Domicile reservations
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This article has been written by Harshita Varshney, from Faculty of Law, Aligarh Muslim University, Aligarh. This article aims to analyze the domicile reservation system in National Law Universities. Further, the author has tried to analyze whether the domicile reservation system is constitutionally valid or not. 


The topic of whether the government should provide reservation in educational institutions or not has always been a matter of debate. The reservation in educational institutions is not only limited to caste-based reservation it also includes domicile reservation. The seeds of the reservation were sown by the drafters of our Constitution. At that time, their objective behind the introduction of the reservation system was to uplift the backward sections of our society. But now the situation has been changed and due to this people have started speaking against it. In this matter, people have formed their opinion on the basis of these two arguments. First, the reservation should be removed and selection should be made on the basis of the student’s talent and capabilities, which is the only fair process of selection to an educational institution. Second, there should be a reservation system so as to lift up the lower section of our society.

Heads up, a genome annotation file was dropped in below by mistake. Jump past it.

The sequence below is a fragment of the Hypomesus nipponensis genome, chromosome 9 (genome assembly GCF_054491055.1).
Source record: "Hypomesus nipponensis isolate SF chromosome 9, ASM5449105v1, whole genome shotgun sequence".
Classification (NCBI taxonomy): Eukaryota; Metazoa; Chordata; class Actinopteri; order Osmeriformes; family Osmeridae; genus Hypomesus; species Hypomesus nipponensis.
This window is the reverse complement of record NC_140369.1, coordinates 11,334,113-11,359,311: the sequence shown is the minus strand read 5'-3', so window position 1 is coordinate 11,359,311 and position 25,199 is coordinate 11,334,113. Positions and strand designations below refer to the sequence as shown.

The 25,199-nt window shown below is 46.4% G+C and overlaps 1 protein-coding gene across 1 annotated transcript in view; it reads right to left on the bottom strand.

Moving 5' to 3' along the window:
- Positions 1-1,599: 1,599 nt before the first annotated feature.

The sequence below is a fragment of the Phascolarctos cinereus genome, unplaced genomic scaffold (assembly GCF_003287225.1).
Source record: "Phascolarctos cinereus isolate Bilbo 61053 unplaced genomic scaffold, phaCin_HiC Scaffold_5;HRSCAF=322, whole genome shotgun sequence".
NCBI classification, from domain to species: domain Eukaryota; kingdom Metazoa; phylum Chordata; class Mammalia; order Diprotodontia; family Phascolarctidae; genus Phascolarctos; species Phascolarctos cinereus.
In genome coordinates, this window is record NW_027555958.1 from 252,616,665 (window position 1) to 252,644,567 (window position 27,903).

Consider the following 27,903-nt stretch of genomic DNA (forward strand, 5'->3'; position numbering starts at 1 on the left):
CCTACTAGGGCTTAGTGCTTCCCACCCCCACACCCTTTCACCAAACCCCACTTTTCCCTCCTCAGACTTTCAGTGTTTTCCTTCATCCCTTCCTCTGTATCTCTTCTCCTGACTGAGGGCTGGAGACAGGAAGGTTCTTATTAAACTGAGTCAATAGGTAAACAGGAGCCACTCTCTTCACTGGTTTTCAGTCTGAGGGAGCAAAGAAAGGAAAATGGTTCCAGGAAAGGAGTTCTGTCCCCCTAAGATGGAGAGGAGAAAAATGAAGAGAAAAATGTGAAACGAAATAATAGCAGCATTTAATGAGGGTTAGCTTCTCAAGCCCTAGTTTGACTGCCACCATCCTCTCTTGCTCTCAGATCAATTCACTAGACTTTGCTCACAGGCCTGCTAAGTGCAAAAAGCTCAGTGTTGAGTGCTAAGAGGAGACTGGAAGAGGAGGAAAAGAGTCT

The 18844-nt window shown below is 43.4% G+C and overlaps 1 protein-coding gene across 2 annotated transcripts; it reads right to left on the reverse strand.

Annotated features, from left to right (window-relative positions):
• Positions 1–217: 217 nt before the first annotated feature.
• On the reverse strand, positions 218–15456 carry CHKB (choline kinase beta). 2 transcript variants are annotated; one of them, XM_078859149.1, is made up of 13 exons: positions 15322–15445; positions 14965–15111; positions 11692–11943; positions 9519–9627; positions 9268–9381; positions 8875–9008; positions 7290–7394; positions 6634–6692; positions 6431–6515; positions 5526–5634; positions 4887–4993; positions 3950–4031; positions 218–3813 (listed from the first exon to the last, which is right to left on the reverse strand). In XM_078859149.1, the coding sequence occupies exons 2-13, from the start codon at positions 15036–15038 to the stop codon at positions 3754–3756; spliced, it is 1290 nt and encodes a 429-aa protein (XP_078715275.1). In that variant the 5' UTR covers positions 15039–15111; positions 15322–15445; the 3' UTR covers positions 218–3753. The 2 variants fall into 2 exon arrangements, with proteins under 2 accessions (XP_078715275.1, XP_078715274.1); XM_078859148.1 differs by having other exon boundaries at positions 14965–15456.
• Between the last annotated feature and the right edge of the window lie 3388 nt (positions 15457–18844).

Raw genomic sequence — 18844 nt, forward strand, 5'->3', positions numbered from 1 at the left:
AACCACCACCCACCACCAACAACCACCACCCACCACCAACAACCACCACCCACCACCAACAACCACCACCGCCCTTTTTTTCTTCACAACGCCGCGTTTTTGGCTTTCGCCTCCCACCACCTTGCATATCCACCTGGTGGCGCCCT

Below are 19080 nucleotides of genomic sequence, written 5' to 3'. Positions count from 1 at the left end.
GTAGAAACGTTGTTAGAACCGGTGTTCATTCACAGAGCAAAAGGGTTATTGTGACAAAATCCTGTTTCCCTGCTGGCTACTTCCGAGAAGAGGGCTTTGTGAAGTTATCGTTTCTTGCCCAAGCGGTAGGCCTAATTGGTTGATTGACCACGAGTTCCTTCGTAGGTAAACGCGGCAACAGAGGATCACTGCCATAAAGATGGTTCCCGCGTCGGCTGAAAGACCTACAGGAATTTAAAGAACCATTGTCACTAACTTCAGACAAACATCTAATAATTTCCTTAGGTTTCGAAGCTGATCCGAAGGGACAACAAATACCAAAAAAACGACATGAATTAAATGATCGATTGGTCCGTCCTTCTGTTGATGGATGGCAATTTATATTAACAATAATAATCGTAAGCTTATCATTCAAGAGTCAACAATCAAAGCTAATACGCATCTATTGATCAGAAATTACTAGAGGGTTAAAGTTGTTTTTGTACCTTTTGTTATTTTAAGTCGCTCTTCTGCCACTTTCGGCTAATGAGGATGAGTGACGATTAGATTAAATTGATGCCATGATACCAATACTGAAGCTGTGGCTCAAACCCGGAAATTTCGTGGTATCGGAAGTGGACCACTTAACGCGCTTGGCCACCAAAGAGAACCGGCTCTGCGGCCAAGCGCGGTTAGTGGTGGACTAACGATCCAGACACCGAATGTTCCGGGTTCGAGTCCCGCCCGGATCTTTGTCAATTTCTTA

What is domicile reservation 

Domicile reservation means favouring someone on the basis of his or her residence. Initially, the system of domicile reservation was started with the medical examination but now it has been adopted by many National Law Universities of different states. With the help of domicile reservation, the state government can reserve certain seats for the students domiciled in a particular state.

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Indian states are famous for their diversities. Every state differs from another state in every aspect. It is possible that one state can have a good number of educational institutions providing quality education to the students. But another state may not have an adequate number of educational institutions in the state and due to this reason, the students of that state or many other states with no good institutions would apply in the institutions of different states. Now, if such a state with good institutions would have a domicile reserve system then it would create difficulty for students of other states. The policy of domicile reservation of one state would affect the interests of the nation. 

National Law Universities